If you read Chapter One of Identity and Access Management for the Real World, you learned of a proposed “maturity model” for IAM. Just to summarize, I likened your IAM journey to Maslow’s Hierarchy of Human Needs with the pinnacle being governance.
Until access, security, control, and management are taken care of, governance is a near impossibility. That’s why the governance chapter of IAM for the Real World follows the access management chapter. If you are struggling to manage access, you will REALLY struggle to achieve governance.
There are all kinds of technical and jargon-laden definitions, but I like to describe it this way: Governance is making sure you do things right. So from an identity governance standpoint it means making sure that the right people, have the right access, to the right stuff, in the right way, with all the other right people saying that it is OK that it’s happening that way.
And then there’s what should be governed. There are three major categories where identity and access governance (IAG) come into play, and no project is complete if all three are not addressed.
End user access to applications
End user access to data
Administrator access to privileged accounts
But it gets hard when you start to consider what all of those rights actually mean in your real world. And it gets really hard when you have to define right over and over again, for the same people but on different systems or for different access scenarios. All of a sudden right might not be quite so right. And when governance is an afterthought – tacked on after the fact – it becomes just another area of additional complexity, raising costs, and potential failure. On the other hand if your access management tasks are performed with a governance mindset, and with governance-enabled tools, the journey up the pyramid is simple and painless. Watch this video on how line-of-business personnel can actually be at the front lines of governance through attestation/recertification.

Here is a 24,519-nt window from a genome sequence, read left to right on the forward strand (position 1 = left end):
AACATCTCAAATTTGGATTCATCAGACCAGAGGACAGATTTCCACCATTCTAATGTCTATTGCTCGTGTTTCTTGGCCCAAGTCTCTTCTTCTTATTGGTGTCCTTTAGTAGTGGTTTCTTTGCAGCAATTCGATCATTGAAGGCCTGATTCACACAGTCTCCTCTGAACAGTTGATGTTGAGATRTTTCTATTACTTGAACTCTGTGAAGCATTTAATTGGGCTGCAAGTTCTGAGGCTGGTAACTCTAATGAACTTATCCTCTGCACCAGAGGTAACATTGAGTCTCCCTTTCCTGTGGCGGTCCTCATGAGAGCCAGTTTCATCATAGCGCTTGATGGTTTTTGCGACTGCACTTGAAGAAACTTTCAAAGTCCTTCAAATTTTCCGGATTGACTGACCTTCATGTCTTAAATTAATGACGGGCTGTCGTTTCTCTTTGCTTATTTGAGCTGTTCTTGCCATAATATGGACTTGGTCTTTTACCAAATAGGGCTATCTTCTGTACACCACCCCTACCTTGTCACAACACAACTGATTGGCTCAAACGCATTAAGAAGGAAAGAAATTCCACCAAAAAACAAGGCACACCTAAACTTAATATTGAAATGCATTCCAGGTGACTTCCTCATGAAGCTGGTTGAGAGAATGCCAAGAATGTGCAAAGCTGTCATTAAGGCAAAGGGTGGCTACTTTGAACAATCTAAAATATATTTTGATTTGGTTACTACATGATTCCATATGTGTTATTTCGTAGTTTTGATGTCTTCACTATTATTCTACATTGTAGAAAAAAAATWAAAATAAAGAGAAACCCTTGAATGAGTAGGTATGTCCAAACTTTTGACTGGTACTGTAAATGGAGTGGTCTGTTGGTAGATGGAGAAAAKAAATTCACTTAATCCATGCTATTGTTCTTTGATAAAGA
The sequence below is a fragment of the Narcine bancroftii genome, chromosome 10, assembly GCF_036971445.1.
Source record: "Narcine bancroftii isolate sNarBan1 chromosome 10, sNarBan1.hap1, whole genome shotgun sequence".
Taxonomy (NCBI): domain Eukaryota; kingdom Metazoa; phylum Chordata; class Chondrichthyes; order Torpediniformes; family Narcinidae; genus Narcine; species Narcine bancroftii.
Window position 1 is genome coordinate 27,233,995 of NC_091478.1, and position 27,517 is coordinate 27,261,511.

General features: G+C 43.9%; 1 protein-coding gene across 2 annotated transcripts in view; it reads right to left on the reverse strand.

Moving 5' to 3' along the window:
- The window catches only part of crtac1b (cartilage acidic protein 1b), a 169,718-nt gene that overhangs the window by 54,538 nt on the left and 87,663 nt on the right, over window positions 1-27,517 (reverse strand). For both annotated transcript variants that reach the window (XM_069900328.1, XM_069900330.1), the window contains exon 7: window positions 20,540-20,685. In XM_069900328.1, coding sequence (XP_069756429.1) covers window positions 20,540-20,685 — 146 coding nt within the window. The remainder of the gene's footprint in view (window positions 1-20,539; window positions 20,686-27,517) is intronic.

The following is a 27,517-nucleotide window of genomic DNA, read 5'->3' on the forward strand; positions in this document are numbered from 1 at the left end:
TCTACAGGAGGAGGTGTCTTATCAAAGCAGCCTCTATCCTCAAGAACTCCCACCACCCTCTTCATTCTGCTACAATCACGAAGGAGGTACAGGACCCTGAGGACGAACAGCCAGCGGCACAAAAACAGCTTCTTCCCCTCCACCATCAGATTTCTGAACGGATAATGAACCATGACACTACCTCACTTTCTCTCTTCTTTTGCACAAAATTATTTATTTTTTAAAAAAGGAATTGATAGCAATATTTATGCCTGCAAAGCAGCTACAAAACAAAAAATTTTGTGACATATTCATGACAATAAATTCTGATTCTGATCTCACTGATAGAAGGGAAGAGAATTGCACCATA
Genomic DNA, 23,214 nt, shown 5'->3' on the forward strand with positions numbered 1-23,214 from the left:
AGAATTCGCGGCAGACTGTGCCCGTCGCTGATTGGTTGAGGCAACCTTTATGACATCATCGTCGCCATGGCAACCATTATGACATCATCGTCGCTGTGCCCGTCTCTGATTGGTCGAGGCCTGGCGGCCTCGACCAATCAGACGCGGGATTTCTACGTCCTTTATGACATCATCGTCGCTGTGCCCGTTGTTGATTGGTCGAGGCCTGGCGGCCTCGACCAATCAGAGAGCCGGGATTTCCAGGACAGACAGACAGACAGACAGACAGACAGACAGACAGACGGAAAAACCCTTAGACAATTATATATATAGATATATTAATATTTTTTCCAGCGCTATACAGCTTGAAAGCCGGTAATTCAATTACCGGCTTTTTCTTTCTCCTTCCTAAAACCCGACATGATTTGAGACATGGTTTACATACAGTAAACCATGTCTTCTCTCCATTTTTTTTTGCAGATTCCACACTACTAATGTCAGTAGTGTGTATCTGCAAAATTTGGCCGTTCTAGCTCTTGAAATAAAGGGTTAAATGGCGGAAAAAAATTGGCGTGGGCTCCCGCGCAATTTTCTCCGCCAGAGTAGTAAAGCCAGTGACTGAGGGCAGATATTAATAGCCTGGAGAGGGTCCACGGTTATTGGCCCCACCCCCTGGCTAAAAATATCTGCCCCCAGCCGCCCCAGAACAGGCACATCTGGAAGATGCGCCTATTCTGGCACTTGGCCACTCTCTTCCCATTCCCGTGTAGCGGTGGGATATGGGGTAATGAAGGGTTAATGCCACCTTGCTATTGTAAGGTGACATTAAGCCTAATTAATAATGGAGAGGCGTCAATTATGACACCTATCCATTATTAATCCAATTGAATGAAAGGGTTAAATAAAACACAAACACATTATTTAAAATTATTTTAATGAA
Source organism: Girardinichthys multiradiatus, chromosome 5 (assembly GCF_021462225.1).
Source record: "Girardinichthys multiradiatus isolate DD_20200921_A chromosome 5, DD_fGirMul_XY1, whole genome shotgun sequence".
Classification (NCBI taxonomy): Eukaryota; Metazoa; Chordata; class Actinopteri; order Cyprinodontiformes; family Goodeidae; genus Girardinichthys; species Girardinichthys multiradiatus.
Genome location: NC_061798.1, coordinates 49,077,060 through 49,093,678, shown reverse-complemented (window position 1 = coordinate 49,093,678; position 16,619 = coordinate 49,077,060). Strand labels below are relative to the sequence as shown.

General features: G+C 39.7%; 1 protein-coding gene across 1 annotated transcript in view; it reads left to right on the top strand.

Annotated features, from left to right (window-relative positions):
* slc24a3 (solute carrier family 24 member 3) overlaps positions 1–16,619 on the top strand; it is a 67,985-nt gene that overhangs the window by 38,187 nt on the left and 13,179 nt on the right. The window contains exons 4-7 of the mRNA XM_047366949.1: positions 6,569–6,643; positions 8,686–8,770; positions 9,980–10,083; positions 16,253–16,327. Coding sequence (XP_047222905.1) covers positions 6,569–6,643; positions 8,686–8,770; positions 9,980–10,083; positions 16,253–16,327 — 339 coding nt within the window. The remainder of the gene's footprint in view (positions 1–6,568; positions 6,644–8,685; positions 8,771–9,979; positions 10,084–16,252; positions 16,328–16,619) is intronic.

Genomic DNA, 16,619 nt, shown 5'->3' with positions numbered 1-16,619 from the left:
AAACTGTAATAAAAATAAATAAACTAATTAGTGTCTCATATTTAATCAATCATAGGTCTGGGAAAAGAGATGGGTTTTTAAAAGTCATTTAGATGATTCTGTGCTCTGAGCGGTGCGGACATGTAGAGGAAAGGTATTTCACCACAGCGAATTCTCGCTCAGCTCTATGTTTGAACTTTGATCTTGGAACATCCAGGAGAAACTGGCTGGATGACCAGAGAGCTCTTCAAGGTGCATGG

Put in simple terms, if provisioning is done without an eye towards governance or governance is imposed on an existing and flawed provisioning implementation, you’re in for a bumpy ride. And if your access governance solution can’t cover data and/or privileged accounts, that’s just one more layer of technology and one more solution that must be deployed, supported, and paid for.
So governance for the real world considers all the rights that are in play across all access types, all user populations, and all systems. And it is tightly coupled with the foundation for everything – provisioning. Watch this video to learn more about provisioning and governance. Here’s a short video on the Dell One Identity approach to identity governance
To learn more about this real-world approach to governance, download and read Identity and Access Management for the Real World: Identity Governance.